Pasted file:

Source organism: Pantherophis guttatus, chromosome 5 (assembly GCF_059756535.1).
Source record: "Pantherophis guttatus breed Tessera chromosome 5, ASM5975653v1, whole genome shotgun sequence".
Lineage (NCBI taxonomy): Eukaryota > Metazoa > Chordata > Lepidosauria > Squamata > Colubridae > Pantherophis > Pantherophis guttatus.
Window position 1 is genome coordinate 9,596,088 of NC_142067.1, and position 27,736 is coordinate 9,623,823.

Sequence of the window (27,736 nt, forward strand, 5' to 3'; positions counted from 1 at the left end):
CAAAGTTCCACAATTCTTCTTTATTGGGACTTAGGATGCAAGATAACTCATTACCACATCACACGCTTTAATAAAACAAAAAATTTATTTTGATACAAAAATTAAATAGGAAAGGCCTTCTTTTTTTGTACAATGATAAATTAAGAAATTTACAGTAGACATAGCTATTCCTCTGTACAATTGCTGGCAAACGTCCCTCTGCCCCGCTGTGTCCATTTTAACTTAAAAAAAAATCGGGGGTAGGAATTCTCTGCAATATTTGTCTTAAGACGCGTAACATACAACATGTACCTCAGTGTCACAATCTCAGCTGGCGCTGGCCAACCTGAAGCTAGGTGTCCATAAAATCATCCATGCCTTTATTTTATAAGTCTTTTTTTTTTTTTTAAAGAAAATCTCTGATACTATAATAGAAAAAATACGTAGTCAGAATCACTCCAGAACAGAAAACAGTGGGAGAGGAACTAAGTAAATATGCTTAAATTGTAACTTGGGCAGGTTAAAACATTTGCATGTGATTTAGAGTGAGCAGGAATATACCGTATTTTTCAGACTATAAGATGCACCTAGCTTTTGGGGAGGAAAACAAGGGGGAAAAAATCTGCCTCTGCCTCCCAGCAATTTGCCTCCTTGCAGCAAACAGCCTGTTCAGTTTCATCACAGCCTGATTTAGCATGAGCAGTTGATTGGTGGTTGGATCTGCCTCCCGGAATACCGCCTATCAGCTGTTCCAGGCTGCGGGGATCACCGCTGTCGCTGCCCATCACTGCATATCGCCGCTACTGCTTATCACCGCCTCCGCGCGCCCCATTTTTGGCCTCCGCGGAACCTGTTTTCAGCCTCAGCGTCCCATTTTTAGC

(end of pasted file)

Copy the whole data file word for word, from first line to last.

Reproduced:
Source organism: Pantherophis guttatus, chromosome 5 (assembly GCF_059756535.1).
Source record: "Pantherophis guttatus breed Tessera chromosome 5, ASM5975653v1, whole genome shotgun sequence".
Lineage (NCBI taxonomy): Eukaryota > Metazoa > Chordata > Lepidosauria > Squamata > Colubridae > Pantherophis > Pantherophis guttatus.
Window position 1 is genome coordinate 9,596,088 of NC_142067.1, and position 27,736 is coordinate 9,623,823.

Sequence of the window (27,736 nt, forward strand, 5' to 3'; positions counted from 1 at the left end):
CAAAGTTCCACAATTCTTCTTTATTGGGACTTAGGATGCAAGATAACTCATTACCACATCACACGCTTTAATAAAACAAAAAATTTATTTTGATACAAAAATTAAATAGGAAAGGCCTTCTTTTTTTGTACAATGATAAATTAAGAAATTTACAGTAGACATAGCTATTCCTCTGTACAATTGCTGGCAAACGTCCCTCTGCCCCGCTGTGTCCATTTTAACTTAAAAAAAAATCGGGGGTAGGAATTCTCTGCAATATTTGTCTTAAGACGCGTAACATACAACATGTACCTCAGTGTCACAATCTCAGCTGGCGCTGGCCAACCTGAAGCTAGGTGTCCATAAAATCATCCATGCCTTTATTTTATAAGTCTTTTTTTTTTTTTTAAAGAAAATCTCTGATACTATAATAGAAAAAATACGTAGTCAGAATCACTCCAGAACAGAAAACAGTGGGAGAGGAACTAAGTAAATATGCTTAAATTGTAACTTGGGCAGGTTAAAACATTTGCATGTGATTTAGAGTGAGCAGGAATATACCGTATTTTTCAGACTATAAGATGCACCTAGCTTTTGGGGAGGAAAACAAGGGGGAAAAAATCTGCCTCTGCCTCCCAGCAATTTGCCTCCTTGCAGCAAACAGCCTGTTCAGTTTCATCACAGCCTGATTTAGCATGAGCAGTTGATTGGTGGTTGGATCTGCCTCCCGGAATACCGCCTATCAGCTGTTCCAGGCTGCGGGGATCACCGCTGTCGCTGCCCATCACTGCATATCGCCGCTACTGCTTATCACCGCCTCCGCGCGCCCCATTTTTGGCCTCCGCGGAACCTGTTTTCAGCCTCAGCGTCCCATTTTTAGC